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Baugur bosses defiant at Westfield London launch

The directors of Baugur were out in force and in defiant mood last night to celebrate the opening of the new House of Fraser store in Westfield London.

Baugur chairman Jon Asgeir Johannesson and Baugur chief executive Gunnar Sigurdsson both attended the House of Fraser launch party - one of their first public appearances since the collapse of the Icelandic banking system earlier this month.

Johannesson and Sigurdsson joined House of Fraser chairman Don McCarthy at the launch of one of the most impressive stores within the Westfield London centre.

Speaking exclusively to Drapers at the event, Sigurdsson said that Baugur was waiting to see what happened with the Icelandic economy before a solution for the Baugur crisis could be found.

However Sigurdsson added: “This can’t go on for months and months.”

“We have 20 businesses. Some are in better shape than others but we are looking strong towards Christmas.”

See below for pictures of the House of Fraser store at Westfield London.

Readers' comments (2)

  • I wonder if these Icelanders have read Nicholas Naseem Taleb ''Fooled by Randomness'' ? Though it concentrates on investing, the message applies to all things. I reckon they should take a few hours out and read it.

    Then look up Hubris in the dictionary.

    And how are their fellow countrymen feeling right now?

    And are they flying Easyjet and staying in a Travelodge during their foreign jaunts?

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  • The FT today have a good article on this.

    http://www.ft.com/cms/s/0/82477820-a785-11dd-865e-000077b07658.html

    QUOTE; Back at their London base, the Baugur duo now say they can survive the turmoil, service £1bn of debt and even help Iceland solve its economic emergency.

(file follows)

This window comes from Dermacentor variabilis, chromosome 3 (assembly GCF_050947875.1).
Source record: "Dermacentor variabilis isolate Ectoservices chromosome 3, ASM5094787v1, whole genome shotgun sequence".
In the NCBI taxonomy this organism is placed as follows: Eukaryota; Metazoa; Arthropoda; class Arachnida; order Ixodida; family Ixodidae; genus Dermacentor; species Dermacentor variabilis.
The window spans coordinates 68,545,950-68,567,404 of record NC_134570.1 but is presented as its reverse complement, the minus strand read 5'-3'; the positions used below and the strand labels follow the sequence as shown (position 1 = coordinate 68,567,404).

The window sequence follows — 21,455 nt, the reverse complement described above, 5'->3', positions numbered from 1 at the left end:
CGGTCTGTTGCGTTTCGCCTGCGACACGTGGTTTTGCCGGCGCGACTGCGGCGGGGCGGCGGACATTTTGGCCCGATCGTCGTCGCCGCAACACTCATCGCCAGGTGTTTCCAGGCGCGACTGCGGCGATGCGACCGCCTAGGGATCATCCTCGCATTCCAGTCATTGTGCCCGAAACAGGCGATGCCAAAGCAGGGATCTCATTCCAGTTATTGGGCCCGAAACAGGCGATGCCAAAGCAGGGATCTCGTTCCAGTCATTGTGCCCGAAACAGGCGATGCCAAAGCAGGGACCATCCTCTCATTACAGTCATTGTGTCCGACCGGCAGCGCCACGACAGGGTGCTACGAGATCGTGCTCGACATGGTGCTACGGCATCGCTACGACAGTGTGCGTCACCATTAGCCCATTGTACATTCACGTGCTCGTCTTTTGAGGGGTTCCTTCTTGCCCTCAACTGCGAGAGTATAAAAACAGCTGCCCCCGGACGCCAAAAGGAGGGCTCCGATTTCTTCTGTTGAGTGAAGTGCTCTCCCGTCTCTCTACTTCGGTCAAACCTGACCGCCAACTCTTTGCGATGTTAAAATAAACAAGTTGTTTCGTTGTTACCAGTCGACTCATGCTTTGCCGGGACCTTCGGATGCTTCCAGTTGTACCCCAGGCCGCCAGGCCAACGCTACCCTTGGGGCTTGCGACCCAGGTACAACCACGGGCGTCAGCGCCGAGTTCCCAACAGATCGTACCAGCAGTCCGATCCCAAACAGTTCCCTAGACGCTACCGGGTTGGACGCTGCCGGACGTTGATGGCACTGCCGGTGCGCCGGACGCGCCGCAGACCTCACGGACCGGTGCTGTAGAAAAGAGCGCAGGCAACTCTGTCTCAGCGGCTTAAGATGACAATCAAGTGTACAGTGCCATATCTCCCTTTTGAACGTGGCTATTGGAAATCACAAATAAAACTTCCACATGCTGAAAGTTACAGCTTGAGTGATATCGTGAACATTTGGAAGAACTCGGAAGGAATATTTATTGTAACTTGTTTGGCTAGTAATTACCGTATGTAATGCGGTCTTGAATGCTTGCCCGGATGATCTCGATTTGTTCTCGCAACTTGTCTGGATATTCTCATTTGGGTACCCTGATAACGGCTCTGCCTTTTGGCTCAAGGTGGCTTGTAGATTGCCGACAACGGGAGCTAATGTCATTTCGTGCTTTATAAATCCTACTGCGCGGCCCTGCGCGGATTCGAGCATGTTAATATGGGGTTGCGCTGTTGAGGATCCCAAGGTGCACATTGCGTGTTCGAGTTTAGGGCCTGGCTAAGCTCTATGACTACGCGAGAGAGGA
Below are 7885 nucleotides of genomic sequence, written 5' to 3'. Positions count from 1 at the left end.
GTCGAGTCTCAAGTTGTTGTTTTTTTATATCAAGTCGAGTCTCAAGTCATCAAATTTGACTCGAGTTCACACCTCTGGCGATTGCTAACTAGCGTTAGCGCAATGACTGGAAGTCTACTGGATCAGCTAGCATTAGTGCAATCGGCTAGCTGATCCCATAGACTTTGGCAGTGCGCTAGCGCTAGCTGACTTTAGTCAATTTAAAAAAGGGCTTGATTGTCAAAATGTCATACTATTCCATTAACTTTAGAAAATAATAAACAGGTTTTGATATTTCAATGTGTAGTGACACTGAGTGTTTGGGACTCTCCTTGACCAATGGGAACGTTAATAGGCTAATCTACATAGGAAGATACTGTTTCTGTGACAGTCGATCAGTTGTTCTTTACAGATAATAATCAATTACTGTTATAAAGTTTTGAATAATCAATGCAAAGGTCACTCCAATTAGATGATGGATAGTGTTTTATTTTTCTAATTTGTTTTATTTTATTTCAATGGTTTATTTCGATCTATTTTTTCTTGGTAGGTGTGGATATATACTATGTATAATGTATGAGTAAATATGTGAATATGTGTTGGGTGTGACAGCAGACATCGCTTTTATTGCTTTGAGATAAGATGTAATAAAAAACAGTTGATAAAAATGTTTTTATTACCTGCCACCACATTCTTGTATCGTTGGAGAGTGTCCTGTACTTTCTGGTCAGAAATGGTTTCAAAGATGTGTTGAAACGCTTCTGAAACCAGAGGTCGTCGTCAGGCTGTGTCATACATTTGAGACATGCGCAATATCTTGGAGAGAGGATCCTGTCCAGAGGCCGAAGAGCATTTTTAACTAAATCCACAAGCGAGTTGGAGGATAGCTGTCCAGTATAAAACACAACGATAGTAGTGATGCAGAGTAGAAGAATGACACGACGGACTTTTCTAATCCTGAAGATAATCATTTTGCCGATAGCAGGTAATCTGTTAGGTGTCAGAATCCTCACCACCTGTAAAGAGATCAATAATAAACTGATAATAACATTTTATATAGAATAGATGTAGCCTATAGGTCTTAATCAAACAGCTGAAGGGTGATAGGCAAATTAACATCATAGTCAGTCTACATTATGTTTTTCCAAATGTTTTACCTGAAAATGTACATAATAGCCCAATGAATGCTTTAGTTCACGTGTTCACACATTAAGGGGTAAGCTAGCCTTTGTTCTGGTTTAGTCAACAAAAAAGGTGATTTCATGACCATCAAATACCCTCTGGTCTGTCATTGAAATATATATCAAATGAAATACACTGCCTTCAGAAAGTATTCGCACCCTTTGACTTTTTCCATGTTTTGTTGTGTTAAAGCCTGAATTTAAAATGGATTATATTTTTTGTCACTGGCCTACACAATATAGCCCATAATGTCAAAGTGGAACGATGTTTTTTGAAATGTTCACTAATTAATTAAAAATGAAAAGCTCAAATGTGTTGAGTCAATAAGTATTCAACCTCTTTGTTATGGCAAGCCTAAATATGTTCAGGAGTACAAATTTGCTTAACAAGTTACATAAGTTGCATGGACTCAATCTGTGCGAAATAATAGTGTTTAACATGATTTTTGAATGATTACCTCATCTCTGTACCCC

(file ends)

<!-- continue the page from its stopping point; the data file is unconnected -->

But the prospects of future refinancing or working capital to buy new stock in portfolio companies such as Karen Millen and Coast are low.UNQUOTE

    Also
    QUOTE; But now its only hope is that the government decides it would be worse to liquidate assets at vastly depressed valuations than keep the group in business.

    “The Icelandic nation doesn’t need a fire sale of good assets for the time being,” says Mr Jóhannesson. “Trying to sell retail assets at this time five minutes to Christmas is like trying to sell a Christmas tree in July, it’s impossible.”

    Mr Jóhannesson is now positioning himself as the country’s potential saviour. If Iceland holds on to Baugur’s debt and even offers working capital to help buy new stock, the UK stores could act as a conduit of foreign currency to help pay off an IMF loan.

    “We won’t talk our way back,” says Mr Jóhannesson. “We just have to do good. And earn our respect back.” Nevertheless, Baugur’s survival in its present form depends on several unlikely developments – not least that shoppers in London keep spending. UNQUOTE

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